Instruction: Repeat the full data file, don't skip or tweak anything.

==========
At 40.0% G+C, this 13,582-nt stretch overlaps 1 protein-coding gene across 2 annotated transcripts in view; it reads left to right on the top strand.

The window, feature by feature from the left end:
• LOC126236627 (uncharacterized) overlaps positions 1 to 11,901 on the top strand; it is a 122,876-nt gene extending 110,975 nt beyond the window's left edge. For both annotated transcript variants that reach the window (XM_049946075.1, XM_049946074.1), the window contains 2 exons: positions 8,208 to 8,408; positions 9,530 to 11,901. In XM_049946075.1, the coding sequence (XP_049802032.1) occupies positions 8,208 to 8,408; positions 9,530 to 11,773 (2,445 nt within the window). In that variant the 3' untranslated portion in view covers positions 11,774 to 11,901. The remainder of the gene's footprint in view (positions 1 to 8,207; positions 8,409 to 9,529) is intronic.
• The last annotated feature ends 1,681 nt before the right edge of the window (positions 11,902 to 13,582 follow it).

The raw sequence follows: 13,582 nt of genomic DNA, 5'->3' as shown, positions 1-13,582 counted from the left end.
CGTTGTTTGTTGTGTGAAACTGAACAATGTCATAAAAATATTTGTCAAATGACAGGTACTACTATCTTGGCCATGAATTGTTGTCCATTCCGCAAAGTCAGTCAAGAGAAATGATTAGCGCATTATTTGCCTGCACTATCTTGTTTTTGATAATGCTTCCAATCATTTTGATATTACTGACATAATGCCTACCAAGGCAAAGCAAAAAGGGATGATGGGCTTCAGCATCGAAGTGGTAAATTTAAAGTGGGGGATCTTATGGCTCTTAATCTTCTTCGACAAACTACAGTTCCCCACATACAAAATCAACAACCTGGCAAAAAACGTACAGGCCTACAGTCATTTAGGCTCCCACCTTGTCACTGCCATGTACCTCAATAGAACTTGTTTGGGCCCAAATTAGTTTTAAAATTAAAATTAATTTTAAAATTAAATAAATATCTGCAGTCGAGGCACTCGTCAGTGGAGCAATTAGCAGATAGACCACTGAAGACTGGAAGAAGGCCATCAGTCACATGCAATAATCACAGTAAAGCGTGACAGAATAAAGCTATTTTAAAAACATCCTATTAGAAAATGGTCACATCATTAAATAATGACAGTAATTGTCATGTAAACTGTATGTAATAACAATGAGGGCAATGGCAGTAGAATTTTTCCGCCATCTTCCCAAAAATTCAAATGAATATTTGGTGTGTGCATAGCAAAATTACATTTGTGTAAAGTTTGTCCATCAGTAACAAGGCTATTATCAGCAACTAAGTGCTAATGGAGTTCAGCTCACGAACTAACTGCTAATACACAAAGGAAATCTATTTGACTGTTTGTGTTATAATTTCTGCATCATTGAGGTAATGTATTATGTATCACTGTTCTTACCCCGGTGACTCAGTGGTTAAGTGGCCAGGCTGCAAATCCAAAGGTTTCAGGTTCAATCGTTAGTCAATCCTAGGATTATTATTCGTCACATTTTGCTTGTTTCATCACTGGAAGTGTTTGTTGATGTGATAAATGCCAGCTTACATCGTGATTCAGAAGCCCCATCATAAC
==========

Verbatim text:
At 40.0% G+C, this 13,582-nt stretch overlaps 1 protein-coding gene across 2 annotated transcripts in view; it reads left to right on the top strand.

The window, feature by feature from the left end:
• LOC126236627 (uncharacterized) overlaps positions 1 to 11,901 on the top strand; it is a 122,876-nt gene extending 110,975 nt beyond the window's left edge. For both annotated transcript variants that reach the window (XM_049946075.1, XM_049946074.1), the window contains 2 exons: positions 8,208 to 8,408; positions 9,530 to 11,901. In XM_049946075.1, the coding sequence (XP_049802032.1) occupies positions 8,208 to 8,408; positions 9,530 to 11,773 (2,445 nt within the window). In that variant the 3' untranslated portion in view covers positions 11,774 to 11,901. The remainder of the gene's footprint in view (positions 1 to 8,207; positions 8,409 to 9,529) is intronic.
• The last annotated feature ends 1,681 nt before the right edge of the window (positions 11,902 to 13,582 follow it).

The raw sequence follows: 13,582 nt of genomic DNA, 5'->3' as shown, positions 1-13,582 counted from the left end.
CGTTGTTTGTTGTGTGAAACTGAACAATGTCATAAAAATATTTGTCAAATGACAGGTACTACTATCTTGGCCATGAATTGTTGTCCATTCCGCAAAGTCAGTCAAGAGAAATGATTAGCGCATTATTTGCCTGCACTATCTTGTTTTTGATAATGCTTCCAATCATTTTGATATTACTGACATAATGCCTACCAAGGCAAAGCAAAAAGGGATGATGGGCTTCAGCATCGAAGTGGTAAATTTAAAGTGGGGGATCTTATGGCTCTTAATCTTCTTCGACAAACTACAGTTCCCCACATACAAAATCAACAACCTGGCAAAAAACGTACAGGCCTACAGTCATTTAGGCTCCCACCTTGTCACTGCCATGTACCTCAATAGAACTTGTTTGGGCCCAAATTAGTTTTAAAATTAAAATTAATTTTAAAATTAAATAAATATCTGCAGTCGAGGCACTCGTCAGTGGAGCAATTAGCAGATAGACCACTGAAGACTGGAAGAAGGCCATCAGTCACATGCAATAATCACAGTAAAGCGTGACAGAATAAAGCTATTTTAAAAACATCCTATTAGAAAATGGTCACATCATTAAATAATGACAGTAATTGTCATGTAAACTGTATGTAATAACAATGAGGGCAATGGCAGTAGAATTTTTCCGCCATCTTCCCAAAAATTCAAATGAATATTTGGTGTGTGCATAGCAAAATTACATTTGTGTAAAGTTTGTCCATCAGTAACAAGGCTATTATCAGCAACTAAGTGCTAATGGAGTTCAGCTCACGAACTAACTGCTAATACACAAAGGAAATCTATTTGACTGTTTGTGTTATAATTTCTGCATCATTGAGGTAATGTATTATGTATCACTGTTCTTACCCCGGTGACTCAGTGGTTAAGTGGCCAGGCTGCAAATCCAAAGGTTTCAGGTTCAATCGTTAGTCAATCCTAGGATTATTATTCGTCACATTTTGCTTGTTTCATCACTGGAAGTGTTTGTTGATGTGATAAATGCCAGCTTACATCGTGATTCAGAAGCCCCATCATAAC